At age 53, Margaret Thatcher became Britain’s first female prime minister.

At age 65, Winston Churchill became British prime minister for the first time and started the epic struggle against Hitler. Churchill received the Nobel Prize in Literature in 1953 at age 79 for his many published works, especially his six-volume set The Second World War. He wrote the six volume set when he was in his 70s without any assistance or ghost writers. The photo is of Sir Winston Churchill.

At age 69, Ronald Reagan was elected President of the United States. He served two terms. He was 77 years old when he completed his second term in office.

At age 70 and again at 80, former President of the USA George H.W. Bush parachuted out of an airplane.

At age 72, Golda Meir became prime minister of Israel.

At age 75, Ed Delano of California bicycled 3100 miles in 33 days to attend his 50th college reunion in Worcester, Massachusetts.

At age 80, Grandma Moses, who had started painting in her late 70s, had her first one-woman exhibit.

At age 80, Winston Churchill returned to the House of Commons as a member of parliament and also exhibited 62 of his paintings.

At age 81, Benjamin Franklin skillfully mediated between disagreeing factions at the U. S. Constitutional Convention.

At age 96, George C. Selbach scored a 110-yard hole-in-one at Indian River, Michigan.

On his 100th birthday, ragtime pianist Eubie Blake exclaimed, “If I’d known I was going to live this long, I’d have taken better care of myself.”

How about you? Have you slowed down, packed it in, given up, and checked out? Have you given up on your dreams? Don’t give up. Dream on!

I know the Heavenly Father has something wonderful still in store for you! It’s never too late. Why don’t you call God up and ask Him what that might be. His number is found in The Bible in Jeremiah 33:3. It reads, “Call upon Me, and I will answer you, and show you great and mighty things, which you do not know!”

Picture Source: Churchill V sign HU 55521.jpg This artistic work created by the United Kingdom Government is in the public domain. This is because it is one of the following: 1) It is a photograph created by the United Kingdom Government and taken prior to 1 June 1957; or 2) It was commercially published prior to 1961; or 3) It is an artistic work other than a photograph or engraving (e.g. a painting) which was created by the United Kingdom Government prior to 1961.

March 20, 2014

church fireThis Day In Texas History:

Today is Thursday, March 20, 2014. It is the 79th day of the year. There are 286 days remaining until the end of the year. Typically, the first day of Spring begins as March equinox falls on this date, marking the vernal point in the Northern Hemisphere and the autumnal point in the Southern Hemisphere, when both day and night are of equal length.

Church on Fire:

I wrote this piece twenty-six years ago. I was associate pastor at First Baptist Church of Jasper, Texas at the time. I had just been to Beaumont, Texas making hospital rounds where I visited sick church members.

My ultimate goal was to drive north on Texas Highway 92 until it intersected US Highway 190 just west of Dam B. There I would turn east and drive home to Jasper. I had just left Silsbee, Texas heading toward Fred, Texas when I first saw it in on the horizon.

From more than fifteen miles away, the smoke could be seen rising nearly ten thousand feet above the tall pine trees and dogwood. It’s gray-blue plum acted as a beacon saying something is happening here. But what? But exactly where?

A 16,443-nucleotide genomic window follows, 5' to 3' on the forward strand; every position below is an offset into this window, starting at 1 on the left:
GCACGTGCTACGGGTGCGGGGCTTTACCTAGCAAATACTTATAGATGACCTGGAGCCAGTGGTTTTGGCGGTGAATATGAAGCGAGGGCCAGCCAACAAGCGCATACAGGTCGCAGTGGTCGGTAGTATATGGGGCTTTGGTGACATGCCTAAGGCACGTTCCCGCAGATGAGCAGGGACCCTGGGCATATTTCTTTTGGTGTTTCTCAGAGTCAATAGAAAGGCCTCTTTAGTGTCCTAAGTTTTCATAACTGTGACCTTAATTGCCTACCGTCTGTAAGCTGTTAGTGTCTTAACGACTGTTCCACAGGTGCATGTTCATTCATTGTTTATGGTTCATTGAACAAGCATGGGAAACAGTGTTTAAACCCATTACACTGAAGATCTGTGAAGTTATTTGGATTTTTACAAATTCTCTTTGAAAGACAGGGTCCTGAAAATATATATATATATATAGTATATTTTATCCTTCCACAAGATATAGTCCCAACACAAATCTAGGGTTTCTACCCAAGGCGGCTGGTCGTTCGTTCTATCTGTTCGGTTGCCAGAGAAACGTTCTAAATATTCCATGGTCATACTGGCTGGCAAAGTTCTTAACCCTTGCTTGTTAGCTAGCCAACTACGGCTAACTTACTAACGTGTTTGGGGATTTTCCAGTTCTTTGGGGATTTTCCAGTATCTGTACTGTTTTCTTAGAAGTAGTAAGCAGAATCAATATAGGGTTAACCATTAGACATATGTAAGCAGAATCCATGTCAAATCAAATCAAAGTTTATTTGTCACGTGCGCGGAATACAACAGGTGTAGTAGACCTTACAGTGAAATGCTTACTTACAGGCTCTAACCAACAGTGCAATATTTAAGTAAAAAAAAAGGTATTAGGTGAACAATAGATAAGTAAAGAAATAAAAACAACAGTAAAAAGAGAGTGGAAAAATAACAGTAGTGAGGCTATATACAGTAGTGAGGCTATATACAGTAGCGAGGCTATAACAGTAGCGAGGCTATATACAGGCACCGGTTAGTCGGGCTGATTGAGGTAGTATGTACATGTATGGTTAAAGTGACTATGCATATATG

Was someone burning trash? No, the amount of smoke was too great.

Was it a raging forest fire? Possibly, but if so it was only in an embryonic stage.

Was the smoke the signal of a controlled burn by one of the timber companies? Possibly, but yet the signals just did not look correct.

As I continued driving for miles. As I was leaving Fred, Texas a number of vehicles were assembling in the distance. The closer I got, the more recognizable the cars and trucks became. The wind changed and the smoke pushed its deadly midnight momentarily across the highway.

As I got nearer, I saw no flames. Smoke was gushing out the doors and windows of a small framed building. It was erupting in a deadly, black, thickness through the roof.

The Church in the Pines was dying from fire and smoke inhalation.

Ten Things to Know About Me

Jimmie A. Kepler
Jimmie A. Kepler

1. I’m a writer of speculative fiction, nonfiction, poetry and a book reviewer. I primarily write science fiction and fantasy, poetry and review military history books. I sell a high percentage of my nonfiction. My bibliography is listed here.

2. I live with my wife in the Dallas – Fort Worth Area, but I’ve also lived in other places. I grew up a cold war era military brat. I did my bachelor and master’s degrees in Texas and my doctorate in California. Growing up I lived in Texas, Ohio, Texas, South Carolina, Illinois, South Carolina, Arizona, Texas, New Hampshire, and Texas. I have worked in Texas, Kansas, Georgia, Washington State, California, Idaho, and Louisiana.

3. A partial list of my hobbies: reading, computers, history, walking/hiking, guitar, customer care and caring for my wife and aging-parents. I have a strong commitment to lifelong learning.

4. I know a secret about the Texans. As a fifth generation Texan and member of Texas First Families I know a lot about Texans. Texans think they are smarter than you, know more than you, and come from the best place on earth. Texans are born with a bad infection of Hubris – self-confidence is abundant. Garrison Keillor adequately explained a Texan’s view of gun control. They view control as holding the weapon steady as they squeeze off the next round.

5. Yes, Jimmie A. Kepler is my real name. It is Jimmie with an ie, not James. Why? That’s is my father’s first name. The A is for Aaron. I was named after my paternal grandfather whose middle name was Aaron. He passed away eighteen years before I was born. Kepler is my last name. Yes it is the same as the famous mathematician and astronomer Johannes Kepler. Am I related to him? Heck if I know, but I’ll claim him.